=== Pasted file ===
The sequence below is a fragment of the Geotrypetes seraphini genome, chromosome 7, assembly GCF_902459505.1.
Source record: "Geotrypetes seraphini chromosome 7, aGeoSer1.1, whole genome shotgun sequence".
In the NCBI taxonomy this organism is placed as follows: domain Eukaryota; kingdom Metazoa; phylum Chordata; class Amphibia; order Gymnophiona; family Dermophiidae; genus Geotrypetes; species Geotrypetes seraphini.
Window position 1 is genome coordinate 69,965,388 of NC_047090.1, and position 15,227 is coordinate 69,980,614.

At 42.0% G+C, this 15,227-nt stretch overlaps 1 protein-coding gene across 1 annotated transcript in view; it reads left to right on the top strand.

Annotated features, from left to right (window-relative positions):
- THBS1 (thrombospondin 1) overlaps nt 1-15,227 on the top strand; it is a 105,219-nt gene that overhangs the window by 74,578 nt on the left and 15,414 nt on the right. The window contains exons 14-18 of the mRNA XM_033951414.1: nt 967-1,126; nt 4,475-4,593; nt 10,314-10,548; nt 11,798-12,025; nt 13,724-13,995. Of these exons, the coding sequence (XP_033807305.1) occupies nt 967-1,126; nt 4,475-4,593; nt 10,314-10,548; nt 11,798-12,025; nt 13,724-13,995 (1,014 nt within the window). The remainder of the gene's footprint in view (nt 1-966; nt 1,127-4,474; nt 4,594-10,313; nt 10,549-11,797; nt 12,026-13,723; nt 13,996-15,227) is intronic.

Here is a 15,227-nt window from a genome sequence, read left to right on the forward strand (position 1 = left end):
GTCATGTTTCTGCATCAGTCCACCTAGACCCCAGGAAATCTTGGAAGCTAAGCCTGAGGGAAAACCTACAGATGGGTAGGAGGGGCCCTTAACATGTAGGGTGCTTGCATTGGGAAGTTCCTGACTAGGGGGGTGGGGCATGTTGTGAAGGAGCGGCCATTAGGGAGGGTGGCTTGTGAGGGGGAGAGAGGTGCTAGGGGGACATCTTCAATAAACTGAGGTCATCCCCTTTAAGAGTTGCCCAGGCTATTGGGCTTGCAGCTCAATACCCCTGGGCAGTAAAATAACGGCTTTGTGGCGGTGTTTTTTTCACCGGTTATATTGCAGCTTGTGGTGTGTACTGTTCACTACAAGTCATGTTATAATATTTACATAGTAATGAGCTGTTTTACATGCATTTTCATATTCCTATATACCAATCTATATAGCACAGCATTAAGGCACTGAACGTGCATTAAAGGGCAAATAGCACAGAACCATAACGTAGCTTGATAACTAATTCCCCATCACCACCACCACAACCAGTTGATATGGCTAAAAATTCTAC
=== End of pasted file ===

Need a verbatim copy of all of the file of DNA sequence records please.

The sequence below is a fragment of the Geotrypetes seraphini genome, chromosome 7, assembly GCF_902459505.1.
Source record: "Geotrypetes seraphini chromosome 7, aGeoSer1.1, whole genome shotgun sequence".
In the NCBI taxonomy this organism is placed as follows: domain Eukaryota; kingdom Metazoa; phylum Chordata; class Amphibia; order Gymnophiona; family Dermophiidae; genus Geotrypetes; species Geotrypetes seraphini.
Window position 1 is genome coordinate 69,965,388 of NC_047090.1, and position 15,227 is coordinate 69,980,614.

At 42.0% G+C, this 15,227-nt stretch overlaps 1 protein-coding gene across 1 annotated transcript in view; it reads left to right on the top strand.

Annotated features, from left to right (window-relative positions):
- THBS1 (thrombospondin 1) overlaps nt 1-15,227 on the top strand; it is a 105,219-nt gene that overhangs the window by 74,578 nt on the left and 15,414 nt on the right. The window contains exons 14-18 of the mRNA XM_033951414.1: nt 967-1,126; nt 4,475-4,593; nt 10,314-10,548; nt 11,798-12,025; nt 13,724-13,995. Of these exons, the coding sequence (XP_033807305.1) occupies nt 967-1,126; nt 4,475-4,593; nt 10,314-10,548; nt 11,798-12,025; nt 13,724-13,995 (1,014 nt within the window). The remainder of the gene's footprint in view (nt 1-966; nt 1,127-4,474; nt 4,594-10,313; nt 10,549-11,797; nt 12,026-13,723; nt 13,996-15,227) is intronic.

Here is a 15,227-nt window from a genome sequence, read left to right on the forward strand (position 1 = left end):
GTCATGTTTCTGCATCAGTCCACCTAGACCCCAGGAAATCTTGGAAGCTAAGCCTGAGGGAAAACCTACAGATGGGTAGGAGGGGCCCTTAACATGTAGGGTGCTTGCATTGGGAAGTTCCTGACTAGGGGGGTGGGGCATGTTGTGAAGGAGCGGCCATTAGGGAGGGTGGCTTGTGAGGGGGAGAGAGGTGCTAGGGGGACATCTTCAATAAACTGAGGTCATCCCCTTTAAGAGTTGCCCAGGCTATTGGGCTTGCAGCTCAATACCCCTGGGCAGTAAAATAACGGCTTTGTGGCGGTGTTTTTTTCACCGGTTATATTGCAGCTTGTGGTGTGTACTGTTCACTACAAGTCATGTTATAATATTTACATAGTAATGAGCTGTTTTACATGCATTTTCATATTCCTATATACCAATCTATATAGCACAGCATTAAGGCACTGAACGTGCATTAAAGGGCAAATAGCACAGAACCATAACGTAGCTTGATAACTAATTCCCCATCACCACCACCACAACCAGTTGATATGGCTAAAAATTCTAC